Identifying wheel bolt patterns
The bolt circle diameter is sometimes referred to as PCD (Pitch Circle Diameter). It may be measured in mm but many people are more familiar with the US inch standard measurement used previously.
To convert mm to inches, a calculator can be used, or simply multiply mm by 0.03937, i.e. 120.65mm x 0.03937 = 4.7499" (rounded to 4 3/4" or 4.75"). For slightly better accuracy (really not needed in this case), divide mm by 25.4.
In everyday language you would say, "My rim has a 5 on 4 3/4" wheel pattern", meaning that the rim has five bolts or studs and an imaginary circle of 4.75" is formed by the lug pattern.
 How to measure wheel patterns
This page will be mostly about the 4 1/2" Ford and the 4 3/4" Chevy bolt circle patterns. The accompanying pictures will illustrate how these bolt circles are measured.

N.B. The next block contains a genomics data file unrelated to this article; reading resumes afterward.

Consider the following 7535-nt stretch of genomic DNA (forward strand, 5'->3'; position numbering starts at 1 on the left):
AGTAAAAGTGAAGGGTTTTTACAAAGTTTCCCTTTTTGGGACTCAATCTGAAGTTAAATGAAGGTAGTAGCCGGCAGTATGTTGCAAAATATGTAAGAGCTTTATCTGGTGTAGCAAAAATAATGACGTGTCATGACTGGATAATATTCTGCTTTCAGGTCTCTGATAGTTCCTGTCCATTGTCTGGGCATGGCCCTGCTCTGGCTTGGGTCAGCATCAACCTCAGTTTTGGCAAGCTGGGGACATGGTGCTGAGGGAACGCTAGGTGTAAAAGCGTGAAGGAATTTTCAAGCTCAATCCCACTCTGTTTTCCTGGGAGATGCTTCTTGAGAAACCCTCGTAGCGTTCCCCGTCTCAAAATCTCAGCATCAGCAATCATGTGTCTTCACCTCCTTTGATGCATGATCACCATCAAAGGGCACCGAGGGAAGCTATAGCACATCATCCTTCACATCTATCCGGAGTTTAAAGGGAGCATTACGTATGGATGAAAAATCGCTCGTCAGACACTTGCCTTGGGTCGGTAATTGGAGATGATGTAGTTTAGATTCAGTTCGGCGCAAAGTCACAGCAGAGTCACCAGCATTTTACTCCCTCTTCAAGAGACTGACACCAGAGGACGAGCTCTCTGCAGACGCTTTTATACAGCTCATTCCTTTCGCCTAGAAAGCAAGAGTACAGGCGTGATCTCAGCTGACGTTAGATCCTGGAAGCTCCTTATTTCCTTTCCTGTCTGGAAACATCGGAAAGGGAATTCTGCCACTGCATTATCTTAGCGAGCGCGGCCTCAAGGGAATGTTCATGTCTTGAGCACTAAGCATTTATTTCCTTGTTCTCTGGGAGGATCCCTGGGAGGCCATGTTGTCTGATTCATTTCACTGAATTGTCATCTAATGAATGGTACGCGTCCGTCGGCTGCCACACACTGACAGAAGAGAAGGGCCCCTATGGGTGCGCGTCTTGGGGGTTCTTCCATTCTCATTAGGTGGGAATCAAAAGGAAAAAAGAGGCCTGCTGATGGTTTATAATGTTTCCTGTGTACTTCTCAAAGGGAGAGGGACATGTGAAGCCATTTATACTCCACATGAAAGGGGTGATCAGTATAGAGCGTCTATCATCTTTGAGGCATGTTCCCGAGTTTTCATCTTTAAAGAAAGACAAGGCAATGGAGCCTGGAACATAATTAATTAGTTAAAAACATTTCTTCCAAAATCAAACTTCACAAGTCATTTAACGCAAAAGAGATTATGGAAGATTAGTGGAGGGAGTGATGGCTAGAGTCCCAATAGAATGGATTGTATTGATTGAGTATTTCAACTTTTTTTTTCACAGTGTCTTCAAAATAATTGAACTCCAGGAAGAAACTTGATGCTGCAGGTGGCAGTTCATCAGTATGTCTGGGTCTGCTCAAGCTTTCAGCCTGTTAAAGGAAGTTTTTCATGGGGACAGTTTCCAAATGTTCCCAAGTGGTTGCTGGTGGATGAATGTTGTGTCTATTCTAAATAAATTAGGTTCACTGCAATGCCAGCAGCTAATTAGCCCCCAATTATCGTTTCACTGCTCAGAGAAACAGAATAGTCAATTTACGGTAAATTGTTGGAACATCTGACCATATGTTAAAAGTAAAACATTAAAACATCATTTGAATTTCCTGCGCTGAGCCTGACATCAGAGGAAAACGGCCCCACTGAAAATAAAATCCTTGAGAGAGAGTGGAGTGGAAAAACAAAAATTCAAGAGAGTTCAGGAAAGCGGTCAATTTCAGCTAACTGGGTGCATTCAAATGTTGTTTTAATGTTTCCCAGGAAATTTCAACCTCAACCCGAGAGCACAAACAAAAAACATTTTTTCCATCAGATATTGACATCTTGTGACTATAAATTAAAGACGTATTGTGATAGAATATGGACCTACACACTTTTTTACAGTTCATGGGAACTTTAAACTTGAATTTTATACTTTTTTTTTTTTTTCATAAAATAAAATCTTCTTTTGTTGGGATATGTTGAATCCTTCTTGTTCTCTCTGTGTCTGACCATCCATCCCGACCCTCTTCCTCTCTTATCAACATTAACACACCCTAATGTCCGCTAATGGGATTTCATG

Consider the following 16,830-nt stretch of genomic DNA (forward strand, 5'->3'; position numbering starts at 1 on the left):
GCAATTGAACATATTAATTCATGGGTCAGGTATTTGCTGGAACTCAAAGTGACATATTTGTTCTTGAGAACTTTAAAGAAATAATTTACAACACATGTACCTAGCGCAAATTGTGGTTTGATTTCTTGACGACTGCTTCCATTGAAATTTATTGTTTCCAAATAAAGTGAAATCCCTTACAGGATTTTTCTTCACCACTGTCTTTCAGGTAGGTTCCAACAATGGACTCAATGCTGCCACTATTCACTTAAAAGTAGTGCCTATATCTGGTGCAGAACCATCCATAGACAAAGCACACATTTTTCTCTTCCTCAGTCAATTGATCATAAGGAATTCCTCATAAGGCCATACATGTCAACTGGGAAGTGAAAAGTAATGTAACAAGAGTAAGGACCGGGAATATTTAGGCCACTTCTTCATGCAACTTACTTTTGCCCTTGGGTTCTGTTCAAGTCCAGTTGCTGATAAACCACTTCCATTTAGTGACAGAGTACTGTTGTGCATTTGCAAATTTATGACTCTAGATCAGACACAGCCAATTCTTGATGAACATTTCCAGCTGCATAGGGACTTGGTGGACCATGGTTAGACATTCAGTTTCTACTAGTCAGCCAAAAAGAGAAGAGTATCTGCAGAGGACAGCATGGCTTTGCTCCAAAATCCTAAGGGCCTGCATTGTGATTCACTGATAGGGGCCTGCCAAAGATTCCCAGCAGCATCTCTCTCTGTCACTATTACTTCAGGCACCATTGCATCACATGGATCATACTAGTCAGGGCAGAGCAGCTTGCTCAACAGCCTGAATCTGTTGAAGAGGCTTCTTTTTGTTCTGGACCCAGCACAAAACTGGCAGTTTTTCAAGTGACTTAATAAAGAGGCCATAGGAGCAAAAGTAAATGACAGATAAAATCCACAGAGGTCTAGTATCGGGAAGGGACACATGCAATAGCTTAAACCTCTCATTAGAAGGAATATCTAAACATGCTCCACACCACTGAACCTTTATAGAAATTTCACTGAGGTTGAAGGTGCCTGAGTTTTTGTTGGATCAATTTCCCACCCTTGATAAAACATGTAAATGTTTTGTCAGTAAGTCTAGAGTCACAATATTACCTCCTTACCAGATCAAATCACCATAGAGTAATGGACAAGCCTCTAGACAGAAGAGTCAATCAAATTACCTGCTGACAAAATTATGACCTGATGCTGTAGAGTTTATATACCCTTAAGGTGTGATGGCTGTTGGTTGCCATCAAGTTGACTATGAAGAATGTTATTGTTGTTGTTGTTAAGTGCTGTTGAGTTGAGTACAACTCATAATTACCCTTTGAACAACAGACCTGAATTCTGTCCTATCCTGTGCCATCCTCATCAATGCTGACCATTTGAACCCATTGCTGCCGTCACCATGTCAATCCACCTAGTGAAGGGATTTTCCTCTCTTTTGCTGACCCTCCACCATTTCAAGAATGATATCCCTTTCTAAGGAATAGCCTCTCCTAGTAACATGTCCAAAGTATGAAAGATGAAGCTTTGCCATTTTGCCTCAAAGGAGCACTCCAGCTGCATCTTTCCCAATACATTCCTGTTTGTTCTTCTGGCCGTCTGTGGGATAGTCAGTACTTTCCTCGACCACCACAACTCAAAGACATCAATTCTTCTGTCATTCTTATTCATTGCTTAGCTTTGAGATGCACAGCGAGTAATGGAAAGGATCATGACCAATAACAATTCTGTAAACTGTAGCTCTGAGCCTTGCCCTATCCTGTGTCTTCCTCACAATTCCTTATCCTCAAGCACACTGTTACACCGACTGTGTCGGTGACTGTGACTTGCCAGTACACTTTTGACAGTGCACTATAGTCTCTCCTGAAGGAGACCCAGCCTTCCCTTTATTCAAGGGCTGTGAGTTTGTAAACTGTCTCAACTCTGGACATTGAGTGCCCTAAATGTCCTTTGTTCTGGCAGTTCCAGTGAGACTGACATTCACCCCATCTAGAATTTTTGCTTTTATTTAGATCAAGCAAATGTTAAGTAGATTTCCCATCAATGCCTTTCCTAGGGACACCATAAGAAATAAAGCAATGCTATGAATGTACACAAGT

As shown in the image above, the bolt circle is projected through the centerline of the holes or studs. On a FIVE bolt circle, the spacing is measured from the centerline of the top bolt to the base of the arc of the bolt circle at the bottom. Another way to estimate that distance is by taking the distance between the centerline of a bolt hole across to the back side of the hole.
For reference, the image above illustrates how bolt circle measurements are calculated for other bolt patterns.
 5 on 4-1/2" (5 on 114.3mm) "Ford" bolt pattern
- AMC Gremlin, Hornet, Pacer, Javelin, Matator, AMX
- AMC - most models (exc. Jeep) '40-'89
- Chrysler/DeSoto - all full size RWD car (exc. Imperial) '37-'89
- Dodge van (to 1985)
- Dodge 1/2 ton pickup (2WD to 1985)